“Bride of the Detail” takes up the minutiae of the wedding day, from folding napkins into “love knots,” to keeping the roses fresh, to hoping for a full moon for effect. “It should look as if you can command the kind of dedicated labor that built the pyramids, only there shouldn’t be even a whiff of sweat about it, if you know what I mean,” some mysterious narrator, who may be the bride’s inner anxiety, explains (20). The details are a bit absurd, the focus on the obsession with detail itself. And slipped in here also is an “invasion” of war/military language:

Between the exquisite blue feathers we’re pinning jade flowers studded with tanzanite, and then we’re adding a variety of little trophies. This is the kind of attention to detail that can really set the tone for you invasion, I mean conflict, I mean occupation. It should look as if it came from your own garden … it should look as if you pillaged the wealth of the east, but there shouldn’t be a touch of anything slavish about it, if you know what I mean. (20-21)

There are two pieces titled “Bride of Some Operation Names” placed in the first and last thirds of the book and that break up the continuous series on brides and weddings; one is A–L and the other M–W, and each consists “simply” of a page-full list of military operation names. Although the “Bride” pieces often slip into war or military references, these lists of Operation Names stand on their own. Of course, one thinks, a wedding is like a military operation in detail and planning, and in the ridiculous naming of things. And while brides obsessively consider flowers, decorations, and the inane details of wedding planning in life and death terms, the military stages operations (some of which, by their names, seem completely fabricated) for all manner of places and situations, making up operations for every flight and fancy. Still, reading the list of operation names has a powerful and sobering effect that resonates forward and back throughout this book, and any simple reading of wedding culture or modern warfare is continuously come undone.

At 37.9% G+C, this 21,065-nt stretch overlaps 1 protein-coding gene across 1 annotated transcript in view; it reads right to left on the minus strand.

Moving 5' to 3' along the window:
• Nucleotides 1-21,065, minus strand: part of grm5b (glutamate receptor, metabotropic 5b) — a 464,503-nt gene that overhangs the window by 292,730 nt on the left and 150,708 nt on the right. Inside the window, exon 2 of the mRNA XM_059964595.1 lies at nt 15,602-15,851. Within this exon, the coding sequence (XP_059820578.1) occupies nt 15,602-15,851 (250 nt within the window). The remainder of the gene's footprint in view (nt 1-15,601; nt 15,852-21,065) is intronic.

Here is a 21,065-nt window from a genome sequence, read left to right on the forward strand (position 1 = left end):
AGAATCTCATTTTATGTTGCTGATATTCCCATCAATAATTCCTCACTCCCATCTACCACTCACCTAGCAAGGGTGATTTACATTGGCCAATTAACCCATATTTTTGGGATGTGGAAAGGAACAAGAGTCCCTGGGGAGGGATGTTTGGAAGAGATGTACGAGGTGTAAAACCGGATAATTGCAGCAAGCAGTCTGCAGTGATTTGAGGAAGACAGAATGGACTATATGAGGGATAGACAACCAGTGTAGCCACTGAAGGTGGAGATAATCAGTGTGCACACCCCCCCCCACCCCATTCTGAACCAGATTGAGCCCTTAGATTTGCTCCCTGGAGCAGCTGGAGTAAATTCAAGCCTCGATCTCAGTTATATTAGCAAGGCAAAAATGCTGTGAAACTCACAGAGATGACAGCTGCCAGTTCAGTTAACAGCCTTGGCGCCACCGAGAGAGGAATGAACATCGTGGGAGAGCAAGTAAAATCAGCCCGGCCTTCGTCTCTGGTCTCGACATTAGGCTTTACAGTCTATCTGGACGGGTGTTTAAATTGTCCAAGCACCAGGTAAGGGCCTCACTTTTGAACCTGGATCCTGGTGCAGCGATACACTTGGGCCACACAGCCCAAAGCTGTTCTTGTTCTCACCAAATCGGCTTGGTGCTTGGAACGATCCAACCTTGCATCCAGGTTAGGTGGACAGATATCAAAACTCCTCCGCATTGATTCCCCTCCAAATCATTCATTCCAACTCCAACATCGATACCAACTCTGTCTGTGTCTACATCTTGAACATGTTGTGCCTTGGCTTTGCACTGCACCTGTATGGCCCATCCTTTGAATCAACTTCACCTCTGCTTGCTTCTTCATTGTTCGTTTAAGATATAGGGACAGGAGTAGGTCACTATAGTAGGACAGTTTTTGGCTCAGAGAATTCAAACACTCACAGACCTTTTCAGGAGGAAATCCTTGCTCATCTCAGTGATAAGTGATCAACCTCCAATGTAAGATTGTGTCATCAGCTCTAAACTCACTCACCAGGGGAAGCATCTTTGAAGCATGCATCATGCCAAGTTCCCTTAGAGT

Personally, I love the “Bride of the Dream of the Perfect Day,” which begins, “As if good weather meant, no, were wedded bliss … dark clouds can swirl like dirty tissue in an overflowing toilet somewhere else for all she cares but here and now Fine is the only forecast” (24). The poem is an example of the merging of subjects, at the level of the sentence itself; this syntactic critique challenges the idea that we can separate our contemporary lives in the world into discrete categories (or even into separate sentences).